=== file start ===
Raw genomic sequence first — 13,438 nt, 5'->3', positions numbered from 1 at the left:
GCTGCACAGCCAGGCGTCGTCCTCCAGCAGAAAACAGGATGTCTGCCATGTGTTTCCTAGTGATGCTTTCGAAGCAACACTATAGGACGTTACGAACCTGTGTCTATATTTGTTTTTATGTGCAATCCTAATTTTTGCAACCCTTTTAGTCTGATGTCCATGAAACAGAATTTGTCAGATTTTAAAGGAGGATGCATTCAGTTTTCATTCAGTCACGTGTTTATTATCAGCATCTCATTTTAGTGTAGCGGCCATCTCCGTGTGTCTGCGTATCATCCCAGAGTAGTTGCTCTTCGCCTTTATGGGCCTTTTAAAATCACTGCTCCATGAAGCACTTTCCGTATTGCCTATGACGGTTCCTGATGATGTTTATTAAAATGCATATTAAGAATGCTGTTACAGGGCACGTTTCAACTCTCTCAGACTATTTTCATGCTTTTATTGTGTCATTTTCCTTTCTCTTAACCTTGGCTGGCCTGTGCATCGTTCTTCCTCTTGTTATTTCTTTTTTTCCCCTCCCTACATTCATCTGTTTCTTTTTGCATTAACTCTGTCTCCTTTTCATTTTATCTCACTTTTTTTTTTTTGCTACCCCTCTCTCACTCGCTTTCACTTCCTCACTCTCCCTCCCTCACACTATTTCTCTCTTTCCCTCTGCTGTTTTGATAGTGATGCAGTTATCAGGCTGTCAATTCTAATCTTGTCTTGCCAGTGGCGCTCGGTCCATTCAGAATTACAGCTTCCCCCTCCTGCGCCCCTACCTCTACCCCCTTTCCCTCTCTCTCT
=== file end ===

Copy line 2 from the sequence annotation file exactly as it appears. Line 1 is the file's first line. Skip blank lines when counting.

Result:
GCTGCACAGCCAGGCGTCGTCCTCCAGCAGAAAACAGGATGTCTGCCATGTGTTTCCTAGTGATGCTTTCGAAGCAACACTATAGGACGTTACGAACCTGTGTCTATATTTGTTTTTATGTGCAATCCTAATTTTTGCAACCCTTTTAGTCTGATGTCCATGAAACAGAATTTGTCAGATTTTAAAGGAGGATGCATTCAGTTTTCATTCAGTCACGTGTTTATTATCAGCATCTCATTTTAGTGTAGCGGCCATCTCCGTGTGTCTGCGTATCATCCCAGAGTAGTTGCTCTTCGCCTTTATGGGCCTTTTAAAATCACTGCTCCATGAAGCACTTTCCGTATTGCCTATGACGGTTCCTGATGATGTTTATTAAAATGCATATTAAGAATGCTGTTACAGGGCACGTTTCAACTCTCTCAGACTATTTTCATGCTTTTATTGTGTCATTTTCCTTTCTCTTAACCTTGGCTGGCCTGTGCATCGTTCTTCCTCTTGTTATTTCTTTTTTTCCCCTCCCTACATTCATCTGTTTCTTTTTGCATTAACTCTGTCTCCTTTTCATTTTATCTCACTTTTTTTTTTTTGCTACCCCTCTCTCACTCGCTTTCACTTCCTCACTCTCCCTCCCTCACACTATTTCTCTCTTTCCCTCTGCTGTTTTGATAGTGATGCAGTTATCAGGCTGTCAATTCTAATCTTGTCTTGCCAGTGGCGCTCGGTCCATTCAGAATTACAGCTTCCCCCTCCTGCGCCCCTACCTCTACCCCCTTTCCCTCTCTCTCT